Saturday 22 November 2014

School Visits: Laleham C of E Primary

I'd like to say a big thank you to everyone at Laleham C of E Primary, which I had the great pleasure of visiting last week! It was fantastic to meet so many brilliant readers in Years 6, 5, 4 and 3, and to see all the enthusiasm for books and reading out there.

There wasn't enough time to answer all the questions that everyone had, so if anyone has a question they would like to ask, this is the place to ask it!  And there's a short film I wanted to show you, but didn't have time, so here it is – the brilliant Phoenix book trailer, made by Dave McKean!

Wednesday 12 November 2014

Phoenix paperback!

Exciting news – the Phoenix paperback is now available for pre-order!  Click here to go to my publisher's page, where the 'Buy Now' button will give you links to all the places you can order it: independent bookshops via Hive, as well as Foyles, Waterstones, Amazon etc.  It features a stunning new cover by Dave McKean:

And a back cover with some of the most amazing reviews I've ever received!  When Jacqueline Wilson says "Phoenix is brilliant – a total page-turner" and Frank Cottrell Boyce describes it as "Big, bold, beautiful. Great to read aloud. A wonder to hold in your hand" – you know you must have done something right!

Saturday 8 November 2014

An Epigraph for Phoenix

If you've read Phoenix, you may have noticed that it doesn't have an epigraph.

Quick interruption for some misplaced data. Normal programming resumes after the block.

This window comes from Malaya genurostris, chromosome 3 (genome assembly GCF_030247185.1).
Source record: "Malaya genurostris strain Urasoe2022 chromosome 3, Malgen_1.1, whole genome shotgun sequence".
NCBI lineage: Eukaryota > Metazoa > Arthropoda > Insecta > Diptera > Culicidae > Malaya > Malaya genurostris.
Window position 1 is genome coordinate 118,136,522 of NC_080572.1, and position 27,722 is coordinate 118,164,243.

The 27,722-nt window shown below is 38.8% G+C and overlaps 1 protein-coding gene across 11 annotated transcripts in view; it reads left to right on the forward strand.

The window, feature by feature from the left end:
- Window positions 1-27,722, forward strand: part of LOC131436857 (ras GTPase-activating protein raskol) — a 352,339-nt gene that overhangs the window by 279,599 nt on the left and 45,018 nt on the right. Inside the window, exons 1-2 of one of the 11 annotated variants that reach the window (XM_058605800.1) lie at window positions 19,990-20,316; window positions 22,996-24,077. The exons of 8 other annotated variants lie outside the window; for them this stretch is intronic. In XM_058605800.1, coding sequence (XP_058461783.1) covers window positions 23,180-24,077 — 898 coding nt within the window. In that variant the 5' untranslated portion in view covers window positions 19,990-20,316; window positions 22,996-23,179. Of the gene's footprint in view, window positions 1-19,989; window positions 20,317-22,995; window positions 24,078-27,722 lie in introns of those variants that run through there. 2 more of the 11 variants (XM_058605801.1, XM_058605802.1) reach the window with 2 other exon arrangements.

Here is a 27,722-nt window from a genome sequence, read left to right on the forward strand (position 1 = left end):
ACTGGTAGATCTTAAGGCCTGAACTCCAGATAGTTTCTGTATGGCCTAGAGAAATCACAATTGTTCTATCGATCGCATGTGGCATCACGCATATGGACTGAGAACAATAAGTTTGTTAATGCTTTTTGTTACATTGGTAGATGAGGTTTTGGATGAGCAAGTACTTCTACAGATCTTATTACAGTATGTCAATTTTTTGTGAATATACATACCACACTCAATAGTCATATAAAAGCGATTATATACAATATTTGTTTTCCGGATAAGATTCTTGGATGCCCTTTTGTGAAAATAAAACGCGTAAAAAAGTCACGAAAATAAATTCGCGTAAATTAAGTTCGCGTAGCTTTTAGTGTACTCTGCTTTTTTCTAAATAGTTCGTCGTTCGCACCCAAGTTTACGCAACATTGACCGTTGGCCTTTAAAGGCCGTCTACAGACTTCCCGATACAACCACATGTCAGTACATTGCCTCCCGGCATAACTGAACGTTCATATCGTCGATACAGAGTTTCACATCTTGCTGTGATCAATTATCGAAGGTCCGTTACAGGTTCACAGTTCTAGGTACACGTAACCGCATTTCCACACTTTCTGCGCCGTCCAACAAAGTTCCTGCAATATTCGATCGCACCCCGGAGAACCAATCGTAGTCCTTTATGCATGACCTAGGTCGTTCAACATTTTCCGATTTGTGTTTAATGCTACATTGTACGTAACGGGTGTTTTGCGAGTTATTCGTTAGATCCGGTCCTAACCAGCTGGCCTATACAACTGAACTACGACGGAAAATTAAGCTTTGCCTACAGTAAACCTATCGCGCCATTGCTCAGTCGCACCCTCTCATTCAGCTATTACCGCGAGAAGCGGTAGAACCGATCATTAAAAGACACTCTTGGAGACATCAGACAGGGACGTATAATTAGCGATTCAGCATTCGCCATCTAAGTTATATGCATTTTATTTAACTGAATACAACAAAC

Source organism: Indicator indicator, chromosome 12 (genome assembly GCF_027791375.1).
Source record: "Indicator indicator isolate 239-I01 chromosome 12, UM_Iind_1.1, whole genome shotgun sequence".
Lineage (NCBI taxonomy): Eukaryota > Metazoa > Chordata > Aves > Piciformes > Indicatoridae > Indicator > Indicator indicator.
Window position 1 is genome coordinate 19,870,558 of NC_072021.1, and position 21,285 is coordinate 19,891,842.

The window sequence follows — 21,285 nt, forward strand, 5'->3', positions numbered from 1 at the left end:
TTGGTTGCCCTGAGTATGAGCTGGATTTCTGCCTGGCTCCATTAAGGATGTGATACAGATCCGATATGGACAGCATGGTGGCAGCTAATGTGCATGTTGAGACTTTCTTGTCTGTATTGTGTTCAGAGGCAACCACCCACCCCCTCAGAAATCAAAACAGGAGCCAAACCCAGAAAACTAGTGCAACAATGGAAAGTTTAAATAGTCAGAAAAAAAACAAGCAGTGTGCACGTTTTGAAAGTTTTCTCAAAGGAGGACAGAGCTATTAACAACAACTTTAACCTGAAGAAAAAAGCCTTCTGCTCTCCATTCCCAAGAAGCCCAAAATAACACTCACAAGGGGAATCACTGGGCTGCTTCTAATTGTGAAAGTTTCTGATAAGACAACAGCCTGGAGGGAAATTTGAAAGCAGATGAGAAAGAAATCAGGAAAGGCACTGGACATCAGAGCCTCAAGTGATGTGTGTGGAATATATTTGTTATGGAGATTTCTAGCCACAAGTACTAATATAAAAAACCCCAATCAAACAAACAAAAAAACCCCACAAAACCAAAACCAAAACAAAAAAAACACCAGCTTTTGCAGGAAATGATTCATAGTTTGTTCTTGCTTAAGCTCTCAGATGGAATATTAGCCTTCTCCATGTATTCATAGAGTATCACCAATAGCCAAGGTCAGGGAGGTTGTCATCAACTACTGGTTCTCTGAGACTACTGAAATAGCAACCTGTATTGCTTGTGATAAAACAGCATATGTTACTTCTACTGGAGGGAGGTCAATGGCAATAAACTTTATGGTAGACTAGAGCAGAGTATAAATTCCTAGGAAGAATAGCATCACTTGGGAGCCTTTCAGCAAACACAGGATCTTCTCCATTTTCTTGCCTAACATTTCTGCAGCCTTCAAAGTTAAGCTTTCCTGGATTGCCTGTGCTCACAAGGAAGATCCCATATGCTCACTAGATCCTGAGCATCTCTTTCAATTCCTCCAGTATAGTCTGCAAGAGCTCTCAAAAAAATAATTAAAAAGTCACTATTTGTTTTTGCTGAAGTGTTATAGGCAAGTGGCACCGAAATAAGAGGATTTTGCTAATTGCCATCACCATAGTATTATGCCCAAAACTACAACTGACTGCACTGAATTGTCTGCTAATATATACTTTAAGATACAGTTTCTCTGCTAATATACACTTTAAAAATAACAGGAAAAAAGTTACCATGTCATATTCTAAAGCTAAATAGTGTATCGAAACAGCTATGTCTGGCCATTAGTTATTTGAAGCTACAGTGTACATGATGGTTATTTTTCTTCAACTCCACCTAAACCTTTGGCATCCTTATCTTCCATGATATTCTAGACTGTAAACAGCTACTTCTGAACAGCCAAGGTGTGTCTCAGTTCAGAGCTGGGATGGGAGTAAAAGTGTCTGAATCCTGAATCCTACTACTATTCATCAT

An epigraph is a quote that goes at the beginning of a book. I'm a big fan of epigraphs, and usually like to use them. In Varjak Paw, I quoted The Wizard Of Oz: "There's no place like home." In The Outlaw Varjak Paw, I quoted Anne Carson's translation of Sappho:

I had many ideas for Phoenix epigraphs. But in the end, I wanted the universe of Phoenix to be its own universe. From the moment you opened the book, I wanted you to be deep in space, among the stars. Any epigraph felt like would take away from that feeling, so I decided not to have one.

If there had been an epigraph, though, there were three possibilities I was seriously considering.  The first was a poem by Gerard Manley Hopkins. The poem is called That Nature is a Heraclitean Fire and of the comfort of the Resurrection and you can read it in full here. The part I might have quoted for Phoenix was this:

"Man, how fast his firedint, his mark on mind, is gone!
Both are in an unfathomable, all is in an enormous dark
Drowned. O pity and indig nation! Manshape, that shone
Sheer off, disseveral, a star, death blots black out; nor mark
Is any of him at all so stark
But vastness blurs and time beats level. Enough! the Resurrection,
A heart's-clarion! Away grief's gasping, joyless days, dejection.
Across my foundering deck shone
A beacon, an eternal beam. Flesh fade, and mortal trash
Fall to the residuary worm; world's wildfire, leave but ash:
In a flash, at a trumpet crash,
I am all at once what Christ is, since he was what I am, and
This Jack, joke, poor potsherd, patch, matchwood, immortal diamond,
Is immortal diamond."
I'll make another blog about the other two possibilities soon!